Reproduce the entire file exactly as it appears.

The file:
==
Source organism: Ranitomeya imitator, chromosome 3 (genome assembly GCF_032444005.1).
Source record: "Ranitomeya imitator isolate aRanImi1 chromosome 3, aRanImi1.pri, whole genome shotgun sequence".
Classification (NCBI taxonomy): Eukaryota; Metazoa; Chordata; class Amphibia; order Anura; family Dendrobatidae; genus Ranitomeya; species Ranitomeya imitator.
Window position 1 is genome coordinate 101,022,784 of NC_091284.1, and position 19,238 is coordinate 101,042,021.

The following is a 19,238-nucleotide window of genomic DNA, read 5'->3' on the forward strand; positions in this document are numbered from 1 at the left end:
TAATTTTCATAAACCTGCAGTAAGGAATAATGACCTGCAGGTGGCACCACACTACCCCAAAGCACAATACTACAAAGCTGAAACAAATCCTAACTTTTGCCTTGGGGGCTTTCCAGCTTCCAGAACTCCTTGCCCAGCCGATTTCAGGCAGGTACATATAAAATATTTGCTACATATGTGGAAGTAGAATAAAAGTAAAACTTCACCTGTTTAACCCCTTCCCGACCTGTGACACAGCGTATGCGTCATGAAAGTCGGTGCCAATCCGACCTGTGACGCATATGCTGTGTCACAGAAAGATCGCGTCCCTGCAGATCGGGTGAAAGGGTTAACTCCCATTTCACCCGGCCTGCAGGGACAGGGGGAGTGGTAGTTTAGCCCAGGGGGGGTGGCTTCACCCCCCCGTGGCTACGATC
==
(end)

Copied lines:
Source organism: Ranitomeya imitator, chromosome 3 (genome assembly GCF_032444005.1).
Source record: "Ranitomeya imitator isolate aRanImi1 chromosome 3, aRanImi1.pri, whole genome shotgun sequence".
Classification (NCBI taxonomy): Eukaryota; Metazoa; Chordata; class Amphibia; order Anura; family Dendrobatidae; genus Ranitomeya; species Ranitomeya imitator.
Window position 1 is genome coordinate 101,022,784 of NC_091284.1, and position 19,238 is coordinate 101,042,021.

The following is a 19,238-nucleotide window of genomic DNA, read 5'->3' on the forward strand; positions in this document are numbered from 1 at the left end:
TAATTTTCATAAACCTGCAGTAAGGAATAATGACCTGCAGGTGGCACCACACTACCCCAAAGCACAATACTACAAAGCTGAAACAAATCCTAACTTTTGCCTTGGGGGCTTTCCAGCTTCCAGAACTCCTTGCCCAGCCGATTTCAGGCAGGTACATATAAAATATTTGCTACATATGTGGAAGTAGAATAAAAGTAAAACTTCACCTGTTTAACCCCTTCCCGACCTGTGACACAGCGTATGCGTCATGAAAGTCGGTGCCAATCCGACCTGTGACGCATATGCTGTGTCACAGAAAGATCGCGTCCCTGCAGATCGGGTGAAAGGGTTAACTCCCATTTCACCCGGCCTGCAGGGACAGGGGGAGTGGTAGTTTAGCCCAGGGGGGGTGGCTTCACCCCCCCGTGGCTACGATC